Mary, Queen of Scots and the Murder of Lord Darnley

Mary, Queen of Scots and the Murder of Lord Darnley

by Alison Weir
4.5 8

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Overview

Mary, Queen of Scots and the Murder of Lord Darnley by Alison Weir

Handsome, accomplished, and charming, Henry Stuart, Lord Darnley, staked his claim to the English throne by marrying Mary Stuart, who herself claimed to be the Queen of England. It was not long before Mary discovered that her new husband was interested only in securing sovereign power for himself. Then, on February 10, 1567, an explosion at his lodgings left Darnley dead; the intrigue thickened after it was discovered that he had apparently been suffocated before the blast. After an exhaustive reevaluation of the source material, Alison Weir has come up with a solution to this enduring mystery. Employing her gift for vivid characterization and gripping storytelling, Weir has written one of her most engaging excursions yet into Britain’s bloodstained, power-obsessed past.

Product Details

ISBN-13: 9780812971514
Publisher: Random House Publishing Group
Publication date: 02/10/2004
Edition description: Reprint
Pages: 720
Sales rank: 130,081
Product dimensions: 5.02(w) x 7.95(h) x 1.48(d)

About the Author

Alison Weir is the author of four other books on English history, including Eleanor of Aquitaine. She lives outside London with her husband and two children.

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Mary, Queen of Scots, and the Murder of Lord Darnley 4.2 out of 5 based on 0 ratings. 9 reviews.
Guest More than 1 year ago
Weir does it again! After having read her biography of Elizabeth I (another great read) and having an interest in Mary Stuart anyway, I enthusiastically delved into this work. Weir painstakingly explores primary sources and incorporates ample background material. She doesn't try to indoctrinate her readers with a certain view, although she makes it clear how she feels. On the contrary, she presents a fair picture of the nobles involved and the political and relgious climates. She isn't in any way unfair to Mary Stuart herself, nor is she unfair to the 'bad guys', either. Rather, she carefully discerns from primary sources the characters and motives of the various players in the story. She takes you through everything (and I do mean everything) as if settting up a geometric proof. Nothing is assumed, no step is skipped. A must for anyone with an interest in Mary, Elizabeth, or the study of history in general.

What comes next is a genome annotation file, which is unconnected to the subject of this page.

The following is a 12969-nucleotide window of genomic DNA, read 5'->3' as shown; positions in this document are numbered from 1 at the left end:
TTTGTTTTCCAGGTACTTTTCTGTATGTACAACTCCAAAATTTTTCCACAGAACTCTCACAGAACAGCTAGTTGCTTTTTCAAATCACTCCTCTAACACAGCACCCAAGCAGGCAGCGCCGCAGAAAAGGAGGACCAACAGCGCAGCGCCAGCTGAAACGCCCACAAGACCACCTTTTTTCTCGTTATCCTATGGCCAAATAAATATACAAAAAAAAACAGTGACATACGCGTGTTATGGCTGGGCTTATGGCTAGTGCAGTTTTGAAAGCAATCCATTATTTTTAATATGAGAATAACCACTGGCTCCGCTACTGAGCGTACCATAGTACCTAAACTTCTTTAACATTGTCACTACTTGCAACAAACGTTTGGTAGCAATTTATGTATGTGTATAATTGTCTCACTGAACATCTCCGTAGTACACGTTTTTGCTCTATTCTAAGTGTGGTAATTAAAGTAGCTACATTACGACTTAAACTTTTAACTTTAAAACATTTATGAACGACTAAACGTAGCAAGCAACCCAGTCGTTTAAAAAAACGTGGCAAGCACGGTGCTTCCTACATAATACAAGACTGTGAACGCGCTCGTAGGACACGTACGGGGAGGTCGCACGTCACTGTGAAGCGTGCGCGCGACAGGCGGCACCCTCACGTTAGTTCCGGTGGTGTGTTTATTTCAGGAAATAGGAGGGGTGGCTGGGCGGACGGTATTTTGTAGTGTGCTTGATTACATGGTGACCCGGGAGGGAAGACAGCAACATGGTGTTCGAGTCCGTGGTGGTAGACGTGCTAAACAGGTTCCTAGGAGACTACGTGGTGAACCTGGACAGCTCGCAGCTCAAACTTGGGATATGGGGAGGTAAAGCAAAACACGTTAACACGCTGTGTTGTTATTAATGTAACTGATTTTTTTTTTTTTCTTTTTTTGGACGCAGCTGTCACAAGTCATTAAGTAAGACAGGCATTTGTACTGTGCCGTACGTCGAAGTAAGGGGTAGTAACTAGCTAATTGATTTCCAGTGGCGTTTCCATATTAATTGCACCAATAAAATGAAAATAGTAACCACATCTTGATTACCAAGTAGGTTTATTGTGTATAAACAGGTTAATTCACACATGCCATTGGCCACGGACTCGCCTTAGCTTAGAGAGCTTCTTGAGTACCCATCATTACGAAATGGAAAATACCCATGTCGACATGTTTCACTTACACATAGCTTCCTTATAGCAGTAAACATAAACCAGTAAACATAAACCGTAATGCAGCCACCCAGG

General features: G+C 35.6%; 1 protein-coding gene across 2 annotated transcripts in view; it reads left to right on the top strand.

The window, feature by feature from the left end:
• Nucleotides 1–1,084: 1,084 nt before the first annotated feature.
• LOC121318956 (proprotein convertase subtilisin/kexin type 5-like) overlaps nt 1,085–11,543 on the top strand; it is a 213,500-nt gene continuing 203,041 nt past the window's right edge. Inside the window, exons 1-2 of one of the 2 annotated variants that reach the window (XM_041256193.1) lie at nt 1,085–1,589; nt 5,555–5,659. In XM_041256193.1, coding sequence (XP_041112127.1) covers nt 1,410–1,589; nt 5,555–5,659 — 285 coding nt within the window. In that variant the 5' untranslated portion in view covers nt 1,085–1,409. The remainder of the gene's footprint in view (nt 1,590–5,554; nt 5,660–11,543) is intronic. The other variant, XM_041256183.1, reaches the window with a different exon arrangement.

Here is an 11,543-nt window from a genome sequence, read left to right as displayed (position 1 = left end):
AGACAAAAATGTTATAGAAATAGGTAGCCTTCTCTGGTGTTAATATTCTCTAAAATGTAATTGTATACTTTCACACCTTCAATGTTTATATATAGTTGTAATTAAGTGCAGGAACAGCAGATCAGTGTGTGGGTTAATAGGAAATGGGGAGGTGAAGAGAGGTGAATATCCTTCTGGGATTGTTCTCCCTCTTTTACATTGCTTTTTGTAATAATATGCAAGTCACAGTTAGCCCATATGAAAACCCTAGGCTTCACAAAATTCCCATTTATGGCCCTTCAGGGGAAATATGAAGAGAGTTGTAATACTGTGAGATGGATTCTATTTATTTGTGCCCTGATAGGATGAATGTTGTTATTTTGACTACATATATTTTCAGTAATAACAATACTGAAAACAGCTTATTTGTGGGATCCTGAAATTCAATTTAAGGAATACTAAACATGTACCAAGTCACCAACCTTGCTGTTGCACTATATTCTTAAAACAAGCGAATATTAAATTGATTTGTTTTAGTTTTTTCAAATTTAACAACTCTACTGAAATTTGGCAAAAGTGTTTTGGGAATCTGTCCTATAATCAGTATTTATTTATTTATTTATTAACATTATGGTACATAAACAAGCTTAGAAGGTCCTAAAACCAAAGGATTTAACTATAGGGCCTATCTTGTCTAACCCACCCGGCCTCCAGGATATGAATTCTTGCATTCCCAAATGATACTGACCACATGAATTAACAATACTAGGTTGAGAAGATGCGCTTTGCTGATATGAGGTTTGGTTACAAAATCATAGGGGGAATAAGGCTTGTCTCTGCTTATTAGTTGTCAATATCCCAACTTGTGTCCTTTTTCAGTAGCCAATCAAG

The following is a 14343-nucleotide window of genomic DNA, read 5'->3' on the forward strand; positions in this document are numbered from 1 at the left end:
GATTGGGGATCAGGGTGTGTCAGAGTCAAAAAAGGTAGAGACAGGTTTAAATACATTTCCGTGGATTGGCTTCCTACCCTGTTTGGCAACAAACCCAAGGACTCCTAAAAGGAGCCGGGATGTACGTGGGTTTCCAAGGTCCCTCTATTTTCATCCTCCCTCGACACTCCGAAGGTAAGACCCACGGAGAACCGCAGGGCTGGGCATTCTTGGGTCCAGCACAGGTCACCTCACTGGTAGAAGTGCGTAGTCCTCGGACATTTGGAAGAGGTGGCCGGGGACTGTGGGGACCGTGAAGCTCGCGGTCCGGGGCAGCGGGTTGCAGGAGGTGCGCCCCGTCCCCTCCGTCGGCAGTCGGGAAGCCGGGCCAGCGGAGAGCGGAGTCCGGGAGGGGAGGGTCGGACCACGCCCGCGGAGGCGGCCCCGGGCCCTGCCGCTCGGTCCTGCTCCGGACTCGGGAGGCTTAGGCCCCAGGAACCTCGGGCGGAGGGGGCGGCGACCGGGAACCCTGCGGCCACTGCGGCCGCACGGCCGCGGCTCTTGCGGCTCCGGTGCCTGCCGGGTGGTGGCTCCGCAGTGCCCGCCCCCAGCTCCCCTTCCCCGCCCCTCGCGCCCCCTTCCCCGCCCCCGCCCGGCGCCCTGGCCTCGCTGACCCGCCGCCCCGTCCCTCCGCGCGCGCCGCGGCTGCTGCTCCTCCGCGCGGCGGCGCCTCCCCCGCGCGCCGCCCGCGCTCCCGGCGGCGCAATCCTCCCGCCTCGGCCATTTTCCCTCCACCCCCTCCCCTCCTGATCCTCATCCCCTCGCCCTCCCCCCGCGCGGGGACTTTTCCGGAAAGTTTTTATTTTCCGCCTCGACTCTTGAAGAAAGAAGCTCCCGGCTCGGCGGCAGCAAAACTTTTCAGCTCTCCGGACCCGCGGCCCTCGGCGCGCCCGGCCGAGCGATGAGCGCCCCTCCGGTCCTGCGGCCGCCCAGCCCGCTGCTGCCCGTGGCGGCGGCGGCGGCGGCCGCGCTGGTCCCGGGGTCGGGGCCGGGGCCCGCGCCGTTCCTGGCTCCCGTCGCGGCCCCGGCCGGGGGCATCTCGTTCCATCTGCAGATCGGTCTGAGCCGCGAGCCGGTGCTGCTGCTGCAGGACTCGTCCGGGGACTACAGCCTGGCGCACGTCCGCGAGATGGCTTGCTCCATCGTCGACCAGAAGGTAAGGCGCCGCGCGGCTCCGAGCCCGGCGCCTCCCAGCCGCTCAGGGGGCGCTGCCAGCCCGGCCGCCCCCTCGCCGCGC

AndromedaIL More than 1 year ago
I have become a fan of Alison Weir's historical writings and have enjoyed reading many of her books. I studied King James I of England, VI of Scotland quite extensively for my Master's thesis and was intrigued by his mother, Mary, Queen of Scots. This book is an excellent in depth look at Mary's life and it's an enjoyable read as well.
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Guest More than 1 year ago
I had expected some wonderful revelation in reference to Mary and Darnley's marriage and his death. There wasn't one! To me, the book was a re-hash of everything I've ever read, both biographical and fictional. I had difficulty with Ms. Weir's interpretations of The Casket Letters. She would translate the supposed meaning of the letter in a format that made me wonder where she ever came up with her conclusions. As for the conclusions, I couldn't see where she could possibly have come up with her deductions. In all fairness, it may be the way in which The Casket Letters were written, in the Old English style. What was appreciated, though, was that I finally had a sense of who all the main characters were and how they were placed in the story...from Moray, Maitland, and Huntly, to Lennox, Morton, and Bothwell. I do agree with Ms. Weir's ultimate hypothesis, though....that Mary was innocent of the crime, albeit she probably knew something was afoot due to a conference with some leading nobles, and that The Casket Letters were most probably either all forgeries or actual letters tampered with. Thing is....other books which I have read have said this already! As previously mentioned...there was nothing new in this book.